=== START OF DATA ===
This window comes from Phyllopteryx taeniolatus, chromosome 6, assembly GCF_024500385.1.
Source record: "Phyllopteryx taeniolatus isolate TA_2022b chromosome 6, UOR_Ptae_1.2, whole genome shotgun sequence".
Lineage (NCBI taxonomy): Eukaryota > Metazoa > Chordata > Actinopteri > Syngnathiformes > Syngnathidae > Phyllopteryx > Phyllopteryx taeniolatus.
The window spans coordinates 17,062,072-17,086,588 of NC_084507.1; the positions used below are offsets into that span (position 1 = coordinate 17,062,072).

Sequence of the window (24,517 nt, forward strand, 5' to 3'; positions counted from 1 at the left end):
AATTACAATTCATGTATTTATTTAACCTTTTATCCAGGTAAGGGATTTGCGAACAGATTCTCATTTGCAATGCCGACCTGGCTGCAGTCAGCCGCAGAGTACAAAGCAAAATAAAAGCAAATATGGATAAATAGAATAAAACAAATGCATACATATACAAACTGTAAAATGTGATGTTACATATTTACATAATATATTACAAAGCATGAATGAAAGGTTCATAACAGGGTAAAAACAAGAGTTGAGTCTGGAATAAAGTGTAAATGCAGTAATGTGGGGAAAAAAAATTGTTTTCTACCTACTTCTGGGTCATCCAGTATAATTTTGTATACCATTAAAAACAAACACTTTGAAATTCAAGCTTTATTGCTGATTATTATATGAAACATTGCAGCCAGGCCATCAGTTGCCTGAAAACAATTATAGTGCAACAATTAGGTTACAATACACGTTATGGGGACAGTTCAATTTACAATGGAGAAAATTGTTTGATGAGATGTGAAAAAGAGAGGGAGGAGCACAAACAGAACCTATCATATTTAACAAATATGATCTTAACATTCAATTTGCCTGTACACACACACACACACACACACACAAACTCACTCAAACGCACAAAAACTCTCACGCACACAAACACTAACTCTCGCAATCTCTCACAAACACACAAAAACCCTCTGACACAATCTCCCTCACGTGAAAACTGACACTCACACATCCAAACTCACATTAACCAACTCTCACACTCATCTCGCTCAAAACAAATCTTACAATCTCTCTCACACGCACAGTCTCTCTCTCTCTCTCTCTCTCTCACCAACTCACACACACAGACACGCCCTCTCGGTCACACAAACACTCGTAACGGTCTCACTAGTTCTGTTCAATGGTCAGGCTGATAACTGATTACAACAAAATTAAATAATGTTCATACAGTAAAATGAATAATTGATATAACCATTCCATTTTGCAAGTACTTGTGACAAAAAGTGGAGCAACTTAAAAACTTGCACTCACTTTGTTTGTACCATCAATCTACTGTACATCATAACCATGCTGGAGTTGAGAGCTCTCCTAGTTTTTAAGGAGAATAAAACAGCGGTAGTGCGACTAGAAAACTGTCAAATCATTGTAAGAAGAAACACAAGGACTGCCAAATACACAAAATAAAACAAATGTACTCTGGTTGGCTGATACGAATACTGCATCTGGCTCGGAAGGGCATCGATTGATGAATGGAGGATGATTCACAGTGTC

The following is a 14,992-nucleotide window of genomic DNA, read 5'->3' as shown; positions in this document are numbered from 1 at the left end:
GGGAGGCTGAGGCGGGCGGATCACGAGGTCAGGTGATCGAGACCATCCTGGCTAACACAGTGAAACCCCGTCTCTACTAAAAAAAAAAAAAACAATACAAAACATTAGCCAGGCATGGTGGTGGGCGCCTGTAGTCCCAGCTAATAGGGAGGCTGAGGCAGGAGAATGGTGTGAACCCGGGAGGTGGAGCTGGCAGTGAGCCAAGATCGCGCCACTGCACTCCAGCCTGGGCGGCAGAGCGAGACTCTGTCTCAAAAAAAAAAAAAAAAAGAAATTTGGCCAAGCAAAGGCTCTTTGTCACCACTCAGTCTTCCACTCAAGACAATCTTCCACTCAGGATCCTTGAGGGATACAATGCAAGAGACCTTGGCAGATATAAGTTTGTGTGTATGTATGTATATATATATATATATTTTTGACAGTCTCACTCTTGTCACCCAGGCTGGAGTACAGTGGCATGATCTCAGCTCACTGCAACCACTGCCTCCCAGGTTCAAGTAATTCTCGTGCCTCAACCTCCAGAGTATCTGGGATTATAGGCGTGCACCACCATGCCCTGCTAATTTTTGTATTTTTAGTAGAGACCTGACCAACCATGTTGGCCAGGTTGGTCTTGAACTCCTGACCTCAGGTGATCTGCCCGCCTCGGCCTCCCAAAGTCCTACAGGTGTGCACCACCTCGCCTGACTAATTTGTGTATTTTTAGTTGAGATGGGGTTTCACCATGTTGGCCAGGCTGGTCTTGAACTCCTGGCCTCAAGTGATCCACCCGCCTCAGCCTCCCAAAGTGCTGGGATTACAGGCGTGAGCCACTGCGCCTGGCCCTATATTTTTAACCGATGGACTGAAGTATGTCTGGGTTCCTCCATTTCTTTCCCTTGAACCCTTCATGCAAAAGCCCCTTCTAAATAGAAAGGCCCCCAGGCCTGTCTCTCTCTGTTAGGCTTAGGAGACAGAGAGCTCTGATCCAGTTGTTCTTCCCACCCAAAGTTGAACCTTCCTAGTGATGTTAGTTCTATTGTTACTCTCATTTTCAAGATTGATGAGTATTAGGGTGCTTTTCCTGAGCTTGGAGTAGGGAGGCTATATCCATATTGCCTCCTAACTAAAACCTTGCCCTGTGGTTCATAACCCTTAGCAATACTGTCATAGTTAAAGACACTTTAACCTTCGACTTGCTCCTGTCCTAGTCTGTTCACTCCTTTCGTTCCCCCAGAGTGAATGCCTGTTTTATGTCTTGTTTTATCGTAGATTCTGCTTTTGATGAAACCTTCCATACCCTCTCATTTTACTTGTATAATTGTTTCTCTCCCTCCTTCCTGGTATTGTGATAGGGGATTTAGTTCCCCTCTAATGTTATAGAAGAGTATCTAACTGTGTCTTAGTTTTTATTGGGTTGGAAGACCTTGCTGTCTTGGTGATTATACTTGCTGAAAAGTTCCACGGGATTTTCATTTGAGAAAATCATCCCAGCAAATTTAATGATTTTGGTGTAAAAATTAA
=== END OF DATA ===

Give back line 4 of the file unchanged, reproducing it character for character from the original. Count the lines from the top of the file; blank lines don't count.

The window spans coordinates 17,062,072-17,086,588 of NC_084507.1; the positions used below are offsets into that span (position 1 = coordinate 17,062,072).